Can “next fatigue” help brands?
July 9, 2007
It appears the relentless innovation of Web 2.0 is already sapping the mental strength and willpower of some of its most ardent supporters.
“I just got a Pownce invite yesterday and was excited to try it out, but I must admit a sense of horror came over me as I realized that I had to find everyone all over again.
I mean, I have spent a lot of time adding friends on Facebook – I have used it to reconnect with people from eras throughout my entire life and I have poured days of time into the effort. I have done it to a certain extent on Twitter, where I have a pretty solid snapshot of my industry colleagues. I have done it with my MSN friends list, but it is becoming less important these days as I forget who most of the people I have added are – there is very little context with traditional chat applications as you have to rely on remembering silly screen names.
Then I thought, what about everything else, like Xbox Live, Finetune, LastFM, AIM, MySpace, and so many many more.
This has turned into a nightmare.”
No one has time to read blogs any more; “the weberati” are spending so much time downloading, trying out new web applications and plugging their friends in.
This is a huge issue for social networks as they evolve and fragment and as brands try to create their own, but does it all become too much?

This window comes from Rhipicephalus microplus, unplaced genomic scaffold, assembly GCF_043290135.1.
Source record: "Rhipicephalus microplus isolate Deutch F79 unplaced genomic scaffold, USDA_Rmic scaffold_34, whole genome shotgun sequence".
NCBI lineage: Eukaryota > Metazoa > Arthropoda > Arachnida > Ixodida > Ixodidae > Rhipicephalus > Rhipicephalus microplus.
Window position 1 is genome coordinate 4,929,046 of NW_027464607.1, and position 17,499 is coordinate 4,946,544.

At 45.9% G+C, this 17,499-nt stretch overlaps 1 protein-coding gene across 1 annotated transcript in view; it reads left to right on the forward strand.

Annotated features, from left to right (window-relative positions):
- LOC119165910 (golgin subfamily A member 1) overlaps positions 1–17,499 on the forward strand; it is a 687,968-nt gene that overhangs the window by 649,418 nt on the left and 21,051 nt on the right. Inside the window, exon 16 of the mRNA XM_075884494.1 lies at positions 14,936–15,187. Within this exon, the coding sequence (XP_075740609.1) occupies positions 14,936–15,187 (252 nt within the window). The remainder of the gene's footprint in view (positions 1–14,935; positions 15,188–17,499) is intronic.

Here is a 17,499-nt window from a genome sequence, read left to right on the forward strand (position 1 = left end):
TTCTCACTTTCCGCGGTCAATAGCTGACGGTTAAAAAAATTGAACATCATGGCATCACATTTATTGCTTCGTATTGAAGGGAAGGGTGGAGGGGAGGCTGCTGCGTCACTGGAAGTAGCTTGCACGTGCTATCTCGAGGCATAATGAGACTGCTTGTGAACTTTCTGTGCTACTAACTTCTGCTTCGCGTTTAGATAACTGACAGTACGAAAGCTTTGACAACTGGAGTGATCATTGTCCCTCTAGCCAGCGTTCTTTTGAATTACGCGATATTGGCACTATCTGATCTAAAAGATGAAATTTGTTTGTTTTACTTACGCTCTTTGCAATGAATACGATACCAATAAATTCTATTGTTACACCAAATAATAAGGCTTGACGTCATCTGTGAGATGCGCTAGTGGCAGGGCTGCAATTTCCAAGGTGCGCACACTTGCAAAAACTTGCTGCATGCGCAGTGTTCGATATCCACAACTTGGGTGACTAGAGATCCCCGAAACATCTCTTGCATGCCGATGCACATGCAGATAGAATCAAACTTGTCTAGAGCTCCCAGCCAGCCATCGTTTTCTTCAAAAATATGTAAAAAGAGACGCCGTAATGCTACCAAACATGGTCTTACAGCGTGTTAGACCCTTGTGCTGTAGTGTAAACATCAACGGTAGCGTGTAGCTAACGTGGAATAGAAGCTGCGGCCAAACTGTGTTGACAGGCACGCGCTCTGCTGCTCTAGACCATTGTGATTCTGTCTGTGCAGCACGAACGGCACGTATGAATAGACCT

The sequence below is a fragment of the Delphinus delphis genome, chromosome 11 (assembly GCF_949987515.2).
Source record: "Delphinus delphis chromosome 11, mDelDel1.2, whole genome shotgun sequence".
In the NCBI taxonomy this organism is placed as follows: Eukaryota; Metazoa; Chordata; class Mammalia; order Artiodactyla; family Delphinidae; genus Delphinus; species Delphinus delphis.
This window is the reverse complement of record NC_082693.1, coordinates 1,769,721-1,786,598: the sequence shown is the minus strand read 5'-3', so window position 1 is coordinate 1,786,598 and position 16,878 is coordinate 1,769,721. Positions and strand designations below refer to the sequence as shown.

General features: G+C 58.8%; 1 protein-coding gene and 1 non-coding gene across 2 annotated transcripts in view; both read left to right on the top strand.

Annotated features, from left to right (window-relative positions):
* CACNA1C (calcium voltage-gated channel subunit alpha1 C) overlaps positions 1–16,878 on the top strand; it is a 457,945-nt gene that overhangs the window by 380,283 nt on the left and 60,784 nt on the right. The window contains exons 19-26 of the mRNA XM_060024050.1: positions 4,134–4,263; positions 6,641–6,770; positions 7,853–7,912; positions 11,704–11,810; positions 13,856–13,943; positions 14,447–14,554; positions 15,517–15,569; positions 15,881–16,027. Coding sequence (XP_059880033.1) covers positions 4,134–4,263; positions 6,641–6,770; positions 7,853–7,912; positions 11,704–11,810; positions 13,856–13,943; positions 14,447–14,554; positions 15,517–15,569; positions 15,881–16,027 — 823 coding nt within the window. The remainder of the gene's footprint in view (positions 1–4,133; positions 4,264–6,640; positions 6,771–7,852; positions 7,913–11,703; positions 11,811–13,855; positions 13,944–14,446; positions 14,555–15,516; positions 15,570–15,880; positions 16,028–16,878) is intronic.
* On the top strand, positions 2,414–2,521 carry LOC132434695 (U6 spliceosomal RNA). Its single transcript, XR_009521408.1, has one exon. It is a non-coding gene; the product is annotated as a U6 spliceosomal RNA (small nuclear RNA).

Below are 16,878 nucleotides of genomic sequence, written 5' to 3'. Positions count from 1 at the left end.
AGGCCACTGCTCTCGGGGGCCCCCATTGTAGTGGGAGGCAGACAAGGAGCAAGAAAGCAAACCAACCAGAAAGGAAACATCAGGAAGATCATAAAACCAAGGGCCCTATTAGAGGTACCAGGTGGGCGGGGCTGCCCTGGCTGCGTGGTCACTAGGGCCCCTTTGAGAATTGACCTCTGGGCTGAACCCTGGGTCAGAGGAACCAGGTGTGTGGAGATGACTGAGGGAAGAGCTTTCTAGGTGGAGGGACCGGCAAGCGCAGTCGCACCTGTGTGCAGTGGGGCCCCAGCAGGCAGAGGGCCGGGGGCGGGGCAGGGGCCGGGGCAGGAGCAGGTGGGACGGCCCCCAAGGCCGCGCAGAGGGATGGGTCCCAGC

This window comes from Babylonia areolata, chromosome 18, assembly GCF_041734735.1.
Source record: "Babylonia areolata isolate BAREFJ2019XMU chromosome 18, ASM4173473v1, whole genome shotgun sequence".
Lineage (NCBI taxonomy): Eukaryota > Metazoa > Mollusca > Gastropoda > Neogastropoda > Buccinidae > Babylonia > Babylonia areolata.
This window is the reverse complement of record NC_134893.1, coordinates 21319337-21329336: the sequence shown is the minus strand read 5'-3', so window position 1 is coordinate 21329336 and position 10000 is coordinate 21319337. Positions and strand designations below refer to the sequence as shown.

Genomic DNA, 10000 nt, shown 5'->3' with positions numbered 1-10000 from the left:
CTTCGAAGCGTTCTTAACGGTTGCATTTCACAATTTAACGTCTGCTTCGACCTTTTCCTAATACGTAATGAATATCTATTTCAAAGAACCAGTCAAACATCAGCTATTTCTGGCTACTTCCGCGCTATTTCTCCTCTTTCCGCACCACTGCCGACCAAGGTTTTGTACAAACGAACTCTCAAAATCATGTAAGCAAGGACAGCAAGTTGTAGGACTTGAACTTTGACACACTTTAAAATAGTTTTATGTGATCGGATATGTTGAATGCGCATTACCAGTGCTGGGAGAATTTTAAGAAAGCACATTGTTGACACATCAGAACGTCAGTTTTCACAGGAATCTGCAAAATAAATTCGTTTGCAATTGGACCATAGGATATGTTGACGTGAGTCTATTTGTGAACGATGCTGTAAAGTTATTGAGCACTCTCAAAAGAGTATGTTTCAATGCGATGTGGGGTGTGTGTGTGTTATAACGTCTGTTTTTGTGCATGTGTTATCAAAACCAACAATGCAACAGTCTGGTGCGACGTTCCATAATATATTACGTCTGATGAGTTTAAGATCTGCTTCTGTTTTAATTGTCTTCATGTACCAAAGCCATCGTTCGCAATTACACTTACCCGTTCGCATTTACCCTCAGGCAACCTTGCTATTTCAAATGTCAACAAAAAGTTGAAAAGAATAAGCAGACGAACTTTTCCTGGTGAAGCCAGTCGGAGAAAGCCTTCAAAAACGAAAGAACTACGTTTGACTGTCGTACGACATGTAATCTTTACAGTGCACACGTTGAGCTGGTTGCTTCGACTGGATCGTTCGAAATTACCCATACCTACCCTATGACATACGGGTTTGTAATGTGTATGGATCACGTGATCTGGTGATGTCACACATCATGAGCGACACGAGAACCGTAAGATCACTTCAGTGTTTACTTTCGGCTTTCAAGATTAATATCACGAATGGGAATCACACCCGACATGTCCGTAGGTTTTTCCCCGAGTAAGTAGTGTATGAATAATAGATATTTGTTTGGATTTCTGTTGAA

Maybe it’s just one example of the constant quest for the “next” now characterizes contemporary consumption. Brand loyalty is fast disappearing and has been replaced a constant search for the “next” thing.
It explains marketing’s latest fetish for innovation; brands constantly need to have something new and “next” to talk about, if they want to engage.
However, in an “attention starved” world, how much work do people really want to do? When does the trade off between the cache of discovering something new and the effort required to discover it become too much?
Will people get “next fatigue”?
Brands have to hope this is the case.
It’s what they are supposed to do, simplify.
Has the quest and display of the shiny and new now become more powerful than the cache of brand, because the consumer no longer trusts brands to stay ahead and look after all of their interests?
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